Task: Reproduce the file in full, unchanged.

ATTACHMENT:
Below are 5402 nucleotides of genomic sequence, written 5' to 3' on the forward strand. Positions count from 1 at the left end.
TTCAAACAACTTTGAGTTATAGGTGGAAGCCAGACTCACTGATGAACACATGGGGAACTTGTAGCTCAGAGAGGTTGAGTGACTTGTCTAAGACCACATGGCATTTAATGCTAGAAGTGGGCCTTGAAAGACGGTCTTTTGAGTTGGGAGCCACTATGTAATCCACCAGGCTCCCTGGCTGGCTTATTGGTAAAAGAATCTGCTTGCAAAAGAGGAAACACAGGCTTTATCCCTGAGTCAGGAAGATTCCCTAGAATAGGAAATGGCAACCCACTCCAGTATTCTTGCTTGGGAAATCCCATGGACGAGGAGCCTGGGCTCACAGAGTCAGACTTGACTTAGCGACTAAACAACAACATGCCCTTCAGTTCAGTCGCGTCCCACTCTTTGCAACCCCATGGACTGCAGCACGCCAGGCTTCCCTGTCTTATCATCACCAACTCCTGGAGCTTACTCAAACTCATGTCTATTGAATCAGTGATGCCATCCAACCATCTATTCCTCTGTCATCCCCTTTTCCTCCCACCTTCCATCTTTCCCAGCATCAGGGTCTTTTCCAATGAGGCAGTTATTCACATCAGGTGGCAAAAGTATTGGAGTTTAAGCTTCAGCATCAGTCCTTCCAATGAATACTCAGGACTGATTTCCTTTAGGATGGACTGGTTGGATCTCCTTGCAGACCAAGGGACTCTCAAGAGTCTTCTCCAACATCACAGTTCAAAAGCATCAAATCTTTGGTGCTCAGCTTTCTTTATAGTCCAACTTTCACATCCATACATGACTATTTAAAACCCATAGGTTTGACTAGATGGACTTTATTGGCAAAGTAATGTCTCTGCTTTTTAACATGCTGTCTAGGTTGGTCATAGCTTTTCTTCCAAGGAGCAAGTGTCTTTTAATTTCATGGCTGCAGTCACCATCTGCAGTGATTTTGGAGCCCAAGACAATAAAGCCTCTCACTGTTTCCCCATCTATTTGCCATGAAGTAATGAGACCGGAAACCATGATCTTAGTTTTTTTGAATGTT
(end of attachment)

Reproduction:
Below are 5402 nucleotides of genomic sequence, written 5' to 3' on the forward strand. Positions count from 1 at the left end.
TTCAAACAACTTTGAGTTATAGGTGGAAGCCAGACTCACTGATGAACACATGGGGAACTTGTAGCTCAGAGAGGTTGAGTGACTTGTCTAAGACCACATGGCATTTAATGCTAGAAGTGGGCCTTGAAAGACGGTCTTTTGAGTTGGGAGCCACTATGTAATCCACCAGGCTCCCTGGCTGGCTTATTGGTAAAAGAATCTGCTTGCAAAAGAGGAAACACAGGCTTTATCCCTGAGTCAGGAAGATTCCCTAGAATAGGAAATGGCAACCCACTCCAGTATTCTTGCTTGGGAAATCCCATGGACGAGGAGCCTGGGCTCACAGAGTCAGACTTGACTTAGCGACTAAACAACAACATGCCCTTCAGTTCAGTCGCGTCCCACTCTTTGCAACCCCATGGACTGCAGCACGCCAGGCTTCCCTGTCTTATCATCACCAACTCCTGGAGCTTACTCAAACTCATGTCTATTGAATCAGTGATGCCATCCAACCATCTATTCCTCTGTCATCCCCTTTTCCTCCCACCTTCCATCTTTCCCAGCATCAGGGTCTTTTCCAATGAGGCAGTTATTCACATCAGGTGGCAAAAGTATTGGAGTTTAAGCTTCAGCATCAGTCCTTCCAATGAATACTCAGGACTGATTTCCTTTAGGATGGACTGGTTGGATCTCCTTGCAGACCAAGGGACTCTCAAGAGTCTTCTCCAACATCACAGTTCAAAAGCATCAAATCTTTGGTGCTCAGCTTTCTTTATAGTCCAACTTTCACATCCATACATGACTATTTAAAACCCATAGGTTTGACTAGATGGACTTTATTGGCAAAGTAATGTCTCTGCTTTTTAACATGCTGTCTAGGTTGGTCATAGCTTTTCTTCCAAGGAGCAAGTGTCTTTTAATTTCATGGCTGCAGTCACCATCTGCAGTGATTTTGGAGCCCAAGACAATAAAGCCTCTCACTGTTTCCCCATCTATTTGCCATGAAGTAATGAGACCGGAAACCATGATCTTAGTTTTTTTGAATGTT